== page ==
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Jeff Wilkin's Type A To Z
by Jeff Wilkin

Type A To Z

A Daily Gazette life blog
Features reporter Jeff Wilkin on pop culture

Old Mick

Mickey Rooney is in the news, because he’s out of time. The 93-year-old actor passed away on Sunday.

Rooney was a teen idol during the 1930s and 1940s, when he played rollicking teenager Andy Hardy in 16 movies. I catch one of these films on Turner Classic Movies once in a while, and they do offer an idealized view of life in the old U.S. during those times.

Andy always had good-looking babes on his arm - "Babes in Arms" as a film historian might say. In a couple of the films, he had an old beat-up car and goofball friends. It always killed me that “hip teens” of this period dressed in sports jackets and slacks for school and even for dinner, when Ma Hardy — and her kitchen help — had supper on the table. Andy always had a handkerchief neatly tucked inside his breast pocket.

In one of these corny-by-our standards movies, Mrs. Hardy had fallen ill and was out of town. Phone service was out, and poor old Judge Hardy — good old Lewis Stone — was agonizing over “Mother’s” fate. Andy, the hip teen, saved the day by rushing the Judge over to the home of another hip teen, who had a shortwave radio in his basement. With all the wires and antennas, it looked like this kid was trying to build another Frankenstein’s monster. But Poindexter delivered the goods, and as poor old Judge Hardy sat in the basement, shaking his head over the marvel of this new electronic age, words from the wires reported that Mother Emily Hardy was in great shape and would live to see the next installment in the series.

There were vignettes about buying war bonds and the importance of family, and Rooney was riding high. I always felt a little bad that he looked older than his years in 1958, when “Andy Hardy Comes Home” picked up the series after a 12-year absence. He was only 38. Rooney was pretty good in the 1962, Rod Sterling drama “Requiem for a Heavyweight,” and later landed a short-lived TV show.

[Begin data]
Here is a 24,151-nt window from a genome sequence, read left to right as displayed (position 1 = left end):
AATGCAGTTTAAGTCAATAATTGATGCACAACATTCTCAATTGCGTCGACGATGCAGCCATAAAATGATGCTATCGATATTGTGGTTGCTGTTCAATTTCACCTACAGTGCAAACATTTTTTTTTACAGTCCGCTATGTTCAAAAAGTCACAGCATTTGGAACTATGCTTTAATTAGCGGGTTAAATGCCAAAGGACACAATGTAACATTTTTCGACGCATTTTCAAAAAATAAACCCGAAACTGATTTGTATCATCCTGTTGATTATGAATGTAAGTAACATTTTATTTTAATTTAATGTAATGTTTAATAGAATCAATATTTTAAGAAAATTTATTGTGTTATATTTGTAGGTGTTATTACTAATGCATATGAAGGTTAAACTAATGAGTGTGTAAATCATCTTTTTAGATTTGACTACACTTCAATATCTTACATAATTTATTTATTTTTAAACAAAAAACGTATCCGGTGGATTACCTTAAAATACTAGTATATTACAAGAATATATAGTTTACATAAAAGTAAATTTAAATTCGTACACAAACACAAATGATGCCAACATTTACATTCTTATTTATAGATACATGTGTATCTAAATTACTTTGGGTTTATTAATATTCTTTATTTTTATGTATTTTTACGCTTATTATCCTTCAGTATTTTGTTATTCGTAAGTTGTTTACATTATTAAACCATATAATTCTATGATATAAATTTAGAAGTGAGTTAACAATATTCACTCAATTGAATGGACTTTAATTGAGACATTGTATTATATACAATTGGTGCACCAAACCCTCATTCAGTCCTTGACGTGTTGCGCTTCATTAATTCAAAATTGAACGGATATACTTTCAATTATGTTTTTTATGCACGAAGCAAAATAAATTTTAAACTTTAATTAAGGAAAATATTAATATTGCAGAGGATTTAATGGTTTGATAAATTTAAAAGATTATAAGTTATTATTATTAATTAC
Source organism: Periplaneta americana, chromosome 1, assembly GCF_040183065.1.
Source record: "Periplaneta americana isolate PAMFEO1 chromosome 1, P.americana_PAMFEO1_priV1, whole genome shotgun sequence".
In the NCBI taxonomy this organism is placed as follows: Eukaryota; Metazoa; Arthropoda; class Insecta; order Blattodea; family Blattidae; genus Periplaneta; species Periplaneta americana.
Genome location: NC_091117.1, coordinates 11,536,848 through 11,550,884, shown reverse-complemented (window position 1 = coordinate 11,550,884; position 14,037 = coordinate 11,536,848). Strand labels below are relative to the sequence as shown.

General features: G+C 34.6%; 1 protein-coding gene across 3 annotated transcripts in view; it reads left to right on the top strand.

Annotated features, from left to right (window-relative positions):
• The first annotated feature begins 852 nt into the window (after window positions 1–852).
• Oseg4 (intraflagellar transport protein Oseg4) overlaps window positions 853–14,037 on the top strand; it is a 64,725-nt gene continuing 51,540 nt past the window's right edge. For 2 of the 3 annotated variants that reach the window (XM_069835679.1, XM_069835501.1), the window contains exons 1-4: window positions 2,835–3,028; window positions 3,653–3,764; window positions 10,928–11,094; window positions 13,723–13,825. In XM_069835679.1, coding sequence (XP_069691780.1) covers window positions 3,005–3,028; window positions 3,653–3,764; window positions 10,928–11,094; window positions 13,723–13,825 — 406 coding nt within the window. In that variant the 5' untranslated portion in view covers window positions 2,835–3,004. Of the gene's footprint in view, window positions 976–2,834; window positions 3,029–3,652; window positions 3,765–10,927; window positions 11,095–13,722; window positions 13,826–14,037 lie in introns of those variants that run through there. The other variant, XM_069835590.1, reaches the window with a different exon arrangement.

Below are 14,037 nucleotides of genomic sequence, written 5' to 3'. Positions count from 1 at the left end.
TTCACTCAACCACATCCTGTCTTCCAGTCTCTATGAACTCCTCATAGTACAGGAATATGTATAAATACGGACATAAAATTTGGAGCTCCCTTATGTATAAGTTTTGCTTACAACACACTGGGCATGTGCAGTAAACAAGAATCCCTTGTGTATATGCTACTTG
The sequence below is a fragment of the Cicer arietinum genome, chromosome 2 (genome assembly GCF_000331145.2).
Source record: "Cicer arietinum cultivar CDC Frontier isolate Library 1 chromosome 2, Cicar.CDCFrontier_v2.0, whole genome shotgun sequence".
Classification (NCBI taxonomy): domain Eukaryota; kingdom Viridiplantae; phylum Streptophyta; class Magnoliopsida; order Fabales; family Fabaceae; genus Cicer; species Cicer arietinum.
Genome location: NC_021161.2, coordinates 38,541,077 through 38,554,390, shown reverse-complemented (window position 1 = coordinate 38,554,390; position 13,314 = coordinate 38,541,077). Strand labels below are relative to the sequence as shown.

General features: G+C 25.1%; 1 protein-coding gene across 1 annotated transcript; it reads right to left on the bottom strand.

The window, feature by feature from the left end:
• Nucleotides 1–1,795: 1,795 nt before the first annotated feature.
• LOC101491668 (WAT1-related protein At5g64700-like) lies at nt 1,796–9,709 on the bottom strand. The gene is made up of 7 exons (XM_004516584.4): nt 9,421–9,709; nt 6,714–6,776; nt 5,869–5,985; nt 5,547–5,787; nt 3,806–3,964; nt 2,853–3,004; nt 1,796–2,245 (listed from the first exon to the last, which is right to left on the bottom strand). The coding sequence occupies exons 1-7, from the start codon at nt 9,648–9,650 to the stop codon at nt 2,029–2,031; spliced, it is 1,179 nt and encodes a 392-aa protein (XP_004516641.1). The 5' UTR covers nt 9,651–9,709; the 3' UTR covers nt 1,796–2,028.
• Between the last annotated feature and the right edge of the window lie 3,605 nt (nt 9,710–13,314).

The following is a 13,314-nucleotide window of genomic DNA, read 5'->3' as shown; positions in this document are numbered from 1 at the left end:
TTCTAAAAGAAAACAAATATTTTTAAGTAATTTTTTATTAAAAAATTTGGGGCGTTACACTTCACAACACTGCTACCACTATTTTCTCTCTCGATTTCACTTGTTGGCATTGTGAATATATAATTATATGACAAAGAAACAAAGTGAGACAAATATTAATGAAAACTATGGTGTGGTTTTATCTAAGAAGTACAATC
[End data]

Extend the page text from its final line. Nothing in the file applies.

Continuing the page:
Things got a little lean for Mick for a while, but he was back in the swing with the burlesque revue “Sugar Babies” and the well-received film “The Black Stallion,” both in 1979.

But I was struck at how time can be kind to some people and really beat up others. For “Sugar Babies,” Rooney looked like a little old man, although he was only 59. I will hit that magical age next month, and while Father Time has landed a few jabs and right crosses since I showed up in the ring in 1955, I do not consider myself an old codger. Not yet.

Rooney had his times. He was Golden Age Hollywood, and there are very few players left from that time. Gosh, after Lauren Bacall and Kirk Douglas, I can’t name any others. He was the teenager every teenager wanted to be during the 1930s and ‘40s, and kept working his entire life.

Something to be said for that!

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